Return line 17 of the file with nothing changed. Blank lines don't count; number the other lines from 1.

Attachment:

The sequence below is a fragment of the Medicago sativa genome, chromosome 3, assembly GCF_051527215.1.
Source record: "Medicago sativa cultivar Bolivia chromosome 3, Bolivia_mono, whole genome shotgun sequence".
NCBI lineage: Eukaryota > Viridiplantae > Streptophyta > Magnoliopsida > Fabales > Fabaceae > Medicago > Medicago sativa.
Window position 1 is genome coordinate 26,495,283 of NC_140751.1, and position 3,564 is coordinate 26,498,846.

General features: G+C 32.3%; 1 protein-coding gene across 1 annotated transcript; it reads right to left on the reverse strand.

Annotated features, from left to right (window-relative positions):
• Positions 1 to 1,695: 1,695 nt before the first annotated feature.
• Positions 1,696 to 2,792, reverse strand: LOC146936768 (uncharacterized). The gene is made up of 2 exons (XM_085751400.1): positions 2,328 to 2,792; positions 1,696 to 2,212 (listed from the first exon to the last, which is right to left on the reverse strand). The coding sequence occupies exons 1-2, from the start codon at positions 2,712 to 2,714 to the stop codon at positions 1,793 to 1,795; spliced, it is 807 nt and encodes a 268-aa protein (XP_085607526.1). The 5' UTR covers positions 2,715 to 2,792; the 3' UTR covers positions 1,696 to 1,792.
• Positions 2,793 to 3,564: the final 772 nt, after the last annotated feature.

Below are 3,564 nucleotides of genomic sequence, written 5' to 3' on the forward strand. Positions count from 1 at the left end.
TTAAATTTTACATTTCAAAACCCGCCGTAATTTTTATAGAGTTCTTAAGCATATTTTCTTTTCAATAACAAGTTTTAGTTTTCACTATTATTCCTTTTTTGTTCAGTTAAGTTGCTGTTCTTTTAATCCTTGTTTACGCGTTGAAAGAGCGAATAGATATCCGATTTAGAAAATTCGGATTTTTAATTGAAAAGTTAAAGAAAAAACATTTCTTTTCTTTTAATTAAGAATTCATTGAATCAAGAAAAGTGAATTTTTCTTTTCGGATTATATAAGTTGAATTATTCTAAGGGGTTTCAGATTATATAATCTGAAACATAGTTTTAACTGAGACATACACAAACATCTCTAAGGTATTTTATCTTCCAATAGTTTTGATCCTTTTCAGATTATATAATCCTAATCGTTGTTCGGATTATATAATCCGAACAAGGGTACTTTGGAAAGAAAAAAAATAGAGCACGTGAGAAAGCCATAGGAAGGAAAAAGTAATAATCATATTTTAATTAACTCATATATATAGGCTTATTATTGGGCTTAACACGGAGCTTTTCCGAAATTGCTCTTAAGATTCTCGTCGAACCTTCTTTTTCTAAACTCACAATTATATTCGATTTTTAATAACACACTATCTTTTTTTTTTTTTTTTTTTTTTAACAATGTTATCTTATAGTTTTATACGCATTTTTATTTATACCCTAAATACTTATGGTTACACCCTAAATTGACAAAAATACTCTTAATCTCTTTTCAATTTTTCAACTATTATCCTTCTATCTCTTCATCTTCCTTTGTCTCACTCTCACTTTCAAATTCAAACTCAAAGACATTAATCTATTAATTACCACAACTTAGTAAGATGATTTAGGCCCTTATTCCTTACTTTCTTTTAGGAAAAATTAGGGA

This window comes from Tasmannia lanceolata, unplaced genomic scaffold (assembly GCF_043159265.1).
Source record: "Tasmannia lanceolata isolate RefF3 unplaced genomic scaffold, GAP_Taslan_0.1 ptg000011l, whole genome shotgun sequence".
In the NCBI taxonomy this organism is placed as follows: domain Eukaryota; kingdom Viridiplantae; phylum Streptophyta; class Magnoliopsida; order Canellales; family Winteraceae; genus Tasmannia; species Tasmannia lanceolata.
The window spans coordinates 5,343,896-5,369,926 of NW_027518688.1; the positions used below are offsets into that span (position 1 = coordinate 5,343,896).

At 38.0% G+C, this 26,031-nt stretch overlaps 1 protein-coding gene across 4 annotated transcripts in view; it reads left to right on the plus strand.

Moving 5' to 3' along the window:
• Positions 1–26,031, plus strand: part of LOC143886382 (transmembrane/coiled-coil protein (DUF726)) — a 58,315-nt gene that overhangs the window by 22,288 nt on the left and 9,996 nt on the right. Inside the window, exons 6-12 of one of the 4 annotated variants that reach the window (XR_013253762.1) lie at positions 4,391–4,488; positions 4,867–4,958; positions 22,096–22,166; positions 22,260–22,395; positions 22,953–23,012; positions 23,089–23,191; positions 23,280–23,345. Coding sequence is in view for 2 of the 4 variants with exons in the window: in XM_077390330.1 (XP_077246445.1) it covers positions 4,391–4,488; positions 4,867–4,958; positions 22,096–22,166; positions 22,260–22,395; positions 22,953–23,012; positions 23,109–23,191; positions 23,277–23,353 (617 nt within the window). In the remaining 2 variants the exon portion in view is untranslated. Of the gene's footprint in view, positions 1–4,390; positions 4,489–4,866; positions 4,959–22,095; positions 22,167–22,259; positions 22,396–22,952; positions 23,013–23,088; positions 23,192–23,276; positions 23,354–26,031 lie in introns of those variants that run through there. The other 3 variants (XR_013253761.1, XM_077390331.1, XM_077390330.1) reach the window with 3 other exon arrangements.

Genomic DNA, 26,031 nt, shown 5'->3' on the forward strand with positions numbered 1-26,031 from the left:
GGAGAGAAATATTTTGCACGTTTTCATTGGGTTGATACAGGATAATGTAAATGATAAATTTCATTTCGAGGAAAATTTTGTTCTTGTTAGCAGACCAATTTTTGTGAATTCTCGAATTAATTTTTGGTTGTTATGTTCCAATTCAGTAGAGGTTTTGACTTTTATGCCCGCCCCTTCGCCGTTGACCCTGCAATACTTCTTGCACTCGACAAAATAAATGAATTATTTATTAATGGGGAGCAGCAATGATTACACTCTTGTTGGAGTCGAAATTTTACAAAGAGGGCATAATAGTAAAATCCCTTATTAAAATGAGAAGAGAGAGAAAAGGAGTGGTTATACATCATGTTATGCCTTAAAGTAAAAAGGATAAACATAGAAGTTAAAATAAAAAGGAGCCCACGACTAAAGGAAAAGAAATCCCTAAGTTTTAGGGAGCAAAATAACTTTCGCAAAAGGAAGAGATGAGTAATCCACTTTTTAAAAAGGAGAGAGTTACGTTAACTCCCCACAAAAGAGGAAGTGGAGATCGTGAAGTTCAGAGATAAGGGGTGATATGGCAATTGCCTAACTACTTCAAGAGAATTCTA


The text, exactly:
Moving 5' to 3' along the window: